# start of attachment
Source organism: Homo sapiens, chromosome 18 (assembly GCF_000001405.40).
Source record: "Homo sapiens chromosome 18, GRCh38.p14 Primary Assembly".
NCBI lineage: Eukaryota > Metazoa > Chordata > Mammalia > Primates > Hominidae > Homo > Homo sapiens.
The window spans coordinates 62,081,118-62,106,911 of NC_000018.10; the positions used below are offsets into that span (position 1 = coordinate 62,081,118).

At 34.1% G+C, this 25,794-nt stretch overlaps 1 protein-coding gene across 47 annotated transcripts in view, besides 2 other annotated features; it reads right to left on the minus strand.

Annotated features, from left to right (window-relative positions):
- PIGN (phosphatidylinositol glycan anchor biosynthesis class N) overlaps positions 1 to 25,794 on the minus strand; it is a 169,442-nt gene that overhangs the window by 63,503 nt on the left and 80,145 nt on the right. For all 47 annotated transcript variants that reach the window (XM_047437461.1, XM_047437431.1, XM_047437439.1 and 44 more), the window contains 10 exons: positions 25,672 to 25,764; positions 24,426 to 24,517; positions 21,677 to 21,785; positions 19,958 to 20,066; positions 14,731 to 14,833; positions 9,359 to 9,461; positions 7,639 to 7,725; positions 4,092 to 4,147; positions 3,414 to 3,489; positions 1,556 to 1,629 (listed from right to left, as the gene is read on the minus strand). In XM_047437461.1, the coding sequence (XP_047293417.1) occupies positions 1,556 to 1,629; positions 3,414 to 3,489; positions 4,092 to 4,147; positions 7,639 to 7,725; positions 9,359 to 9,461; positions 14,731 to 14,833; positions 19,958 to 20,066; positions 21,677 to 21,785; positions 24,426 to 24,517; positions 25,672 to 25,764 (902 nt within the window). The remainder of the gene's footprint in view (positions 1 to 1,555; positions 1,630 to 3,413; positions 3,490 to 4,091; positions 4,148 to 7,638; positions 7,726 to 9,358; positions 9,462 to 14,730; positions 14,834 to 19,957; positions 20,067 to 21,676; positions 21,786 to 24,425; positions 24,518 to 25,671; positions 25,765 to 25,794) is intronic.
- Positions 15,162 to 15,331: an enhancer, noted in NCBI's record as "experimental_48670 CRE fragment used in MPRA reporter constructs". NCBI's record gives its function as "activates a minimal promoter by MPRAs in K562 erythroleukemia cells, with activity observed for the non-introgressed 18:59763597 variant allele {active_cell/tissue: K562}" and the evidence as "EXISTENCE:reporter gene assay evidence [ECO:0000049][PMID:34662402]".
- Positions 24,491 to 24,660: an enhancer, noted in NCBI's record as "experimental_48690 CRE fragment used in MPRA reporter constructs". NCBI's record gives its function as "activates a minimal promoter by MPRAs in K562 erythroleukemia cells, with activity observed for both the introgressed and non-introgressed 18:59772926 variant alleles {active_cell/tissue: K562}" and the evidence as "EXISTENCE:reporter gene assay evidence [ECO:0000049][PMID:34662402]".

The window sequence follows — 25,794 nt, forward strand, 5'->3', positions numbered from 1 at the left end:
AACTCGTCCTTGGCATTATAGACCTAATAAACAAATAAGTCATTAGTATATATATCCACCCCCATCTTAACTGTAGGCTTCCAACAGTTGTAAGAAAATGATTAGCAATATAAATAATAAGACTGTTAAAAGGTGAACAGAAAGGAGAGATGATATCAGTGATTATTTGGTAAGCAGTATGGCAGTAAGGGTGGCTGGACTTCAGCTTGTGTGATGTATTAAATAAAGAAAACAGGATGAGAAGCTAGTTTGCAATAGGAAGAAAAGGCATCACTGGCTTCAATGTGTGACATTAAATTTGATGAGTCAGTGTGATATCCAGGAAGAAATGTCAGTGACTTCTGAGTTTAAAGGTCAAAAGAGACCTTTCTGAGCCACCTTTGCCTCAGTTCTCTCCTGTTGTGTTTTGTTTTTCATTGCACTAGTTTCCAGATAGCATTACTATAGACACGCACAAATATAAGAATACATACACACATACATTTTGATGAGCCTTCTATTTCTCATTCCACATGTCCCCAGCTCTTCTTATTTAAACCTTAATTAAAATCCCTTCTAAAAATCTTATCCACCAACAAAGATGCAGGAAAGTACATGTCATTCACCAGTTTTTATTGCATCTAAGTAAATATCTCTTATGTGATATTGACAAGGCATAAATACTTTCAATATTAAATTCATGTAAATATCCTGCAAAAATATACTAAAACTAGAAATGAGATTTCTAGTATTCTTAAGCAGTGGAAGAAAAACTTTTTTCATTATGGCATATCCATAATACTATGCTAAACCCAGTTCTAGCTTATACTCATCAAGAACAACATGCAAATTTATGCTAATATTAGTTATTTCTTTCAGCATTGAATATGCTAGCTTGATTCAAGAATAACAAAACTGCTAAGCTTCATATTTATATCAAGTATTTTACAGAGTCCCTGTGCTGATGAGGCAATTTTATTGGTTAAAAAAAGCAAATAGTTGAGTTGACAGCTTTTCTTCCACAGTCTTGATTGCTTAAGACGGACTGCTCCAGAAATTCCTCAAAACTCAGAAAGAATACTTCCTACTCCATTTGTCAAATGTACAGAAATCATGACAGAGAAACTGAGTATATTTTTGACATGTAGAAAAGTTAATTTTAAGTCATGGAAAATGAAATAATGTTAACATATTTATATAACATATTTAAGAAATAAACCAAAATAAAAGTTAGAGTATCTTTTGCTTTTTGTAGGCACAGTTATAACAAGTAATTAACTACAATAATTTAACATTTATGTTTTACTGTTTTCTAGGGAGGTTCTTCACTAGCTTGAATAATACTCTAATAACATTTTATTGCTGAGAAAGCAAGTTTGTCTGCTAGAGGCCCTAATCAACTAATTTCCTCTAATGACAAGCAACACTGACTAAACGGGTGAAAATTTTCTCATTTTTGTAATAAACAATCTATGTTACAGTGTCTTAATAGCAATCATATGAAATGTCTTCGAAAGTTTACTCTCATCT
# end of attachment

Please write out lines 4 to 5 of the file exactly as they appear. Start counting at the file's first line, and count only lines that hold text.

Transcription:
The window spans coordinates 62,081,118-62,106,911 of NC_000018.10; the positions used below are offsets into that span (position 1 = coordinate 62,081,118).

At 34.1% G+C, this 25,794-nt stretch overlaps 1 protein-coding gene across 47 annotated transcripts in view, besides 2 other annotated features; it reads right to left on the minus strand.